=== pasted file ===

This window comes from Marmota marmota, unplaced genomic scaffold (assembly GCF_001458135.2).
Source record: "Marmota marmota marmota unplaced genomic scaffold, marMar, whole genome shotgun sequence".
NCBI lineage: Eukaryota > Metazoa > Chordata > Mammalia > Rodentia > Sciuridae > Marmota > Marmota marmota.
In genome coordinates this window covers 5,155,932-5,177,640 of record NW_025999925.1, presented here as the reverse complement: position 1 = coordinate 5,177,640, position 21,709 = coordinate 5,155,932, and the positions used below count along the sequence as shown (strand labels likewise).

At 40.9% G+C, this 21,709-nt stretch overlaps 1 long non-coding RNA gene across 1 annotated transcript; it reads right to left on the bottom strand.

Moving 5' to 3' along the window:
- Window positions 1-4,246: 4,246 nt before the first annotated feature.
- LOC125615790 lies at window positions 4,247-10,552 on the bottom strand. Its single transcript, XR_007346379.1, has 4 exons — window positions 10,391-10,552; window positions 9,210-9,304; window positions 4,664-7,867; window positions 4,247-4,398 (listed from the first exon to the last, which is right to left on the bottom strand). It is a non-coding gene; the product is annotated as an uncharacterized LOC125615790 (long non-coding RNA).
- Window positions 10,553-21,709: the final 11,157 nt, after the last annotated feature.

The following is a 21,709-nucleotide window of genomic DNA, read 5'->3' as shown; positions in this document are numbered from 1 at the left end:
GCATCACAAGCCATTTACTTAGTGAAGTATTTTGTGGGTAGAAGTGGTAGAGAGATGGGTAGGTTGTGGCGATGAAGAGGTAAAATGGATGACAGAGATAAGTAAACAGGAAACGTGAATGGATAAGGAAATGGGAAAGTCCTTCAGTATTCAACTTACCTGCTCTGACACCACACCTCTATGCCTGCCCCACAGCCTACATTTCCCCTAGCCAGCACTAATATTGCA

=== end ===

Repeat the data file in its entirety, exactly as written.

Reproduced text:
This window comes from Marmota marmota, unplaced genomic scaffold (assembly GCF_001458135.2).
Source record: "Marmota marmota marmota unplaced genomic scaffold, marMar, whole genome shotgun sequence".
NCBI lineage: Eukaryota > Metazoa > Chordata > Mammalia > Rodentia > Sciuridae > Marmota > Marmota marmota.
In genome coordinates this window covers 5,155,932-5,177,640 of record NW_025999925.1, presented here as the reverse complement: position 1 = coordinate 5,177,640, position 21,709 = coordinate 5,155,932, and the positions used below count along the sequence as shown (strand labels likewise).

At 40.9% G+C, this 21,709-nt stretch overlaps 1 long non-coding RNA gene across 1 annotated transcript; it reads right to left on the bottom strand.

Moving 5' to 3' along the window:
- Window positions 1-4,246: 4,246 nt before the first annotated feature.
- LOC125615790 lies at window positions 4,247-10,552 on the bottom strand. Its single transcript, XR_007346379.1, has 4 exons — window positions 10,391-10,552; window positions 9,210-9,304; window positions 4,664-7,867; window positions 4,247-4,398 (listed from the first exon to the last, which is right to left on the bottom strand). It is a non-coding gene; the product is annotated as an uncharacterized LOC125615790 (long non-coding RNA).
- Window positions 10,553-21,709: the final 11,157 nt, after the last annotated feature.

The following is a 21,709-nucleotide window of genomic DNA, read 5'->3' as shown; positions in this document are numbered from 1 at the left end:
GCATCACAAGCCATTTACTTAGTGAAGTATTTTGTGGGTAGAAGTGGTAGAGAGATGGGTAGGTTGTGGCGATGAAGAGGTAAAATGGATGACAGAGATAAGTAAACAGGAAACGTGAATGGATAAGGAAATGGGAAAGTCCTTCAGTATTCAACTTACCTGCTCTGACACCACACCTCTATGCCTGCCCCACAGCCTACATTTCCCCTAGCCAGCACTAATATTGCA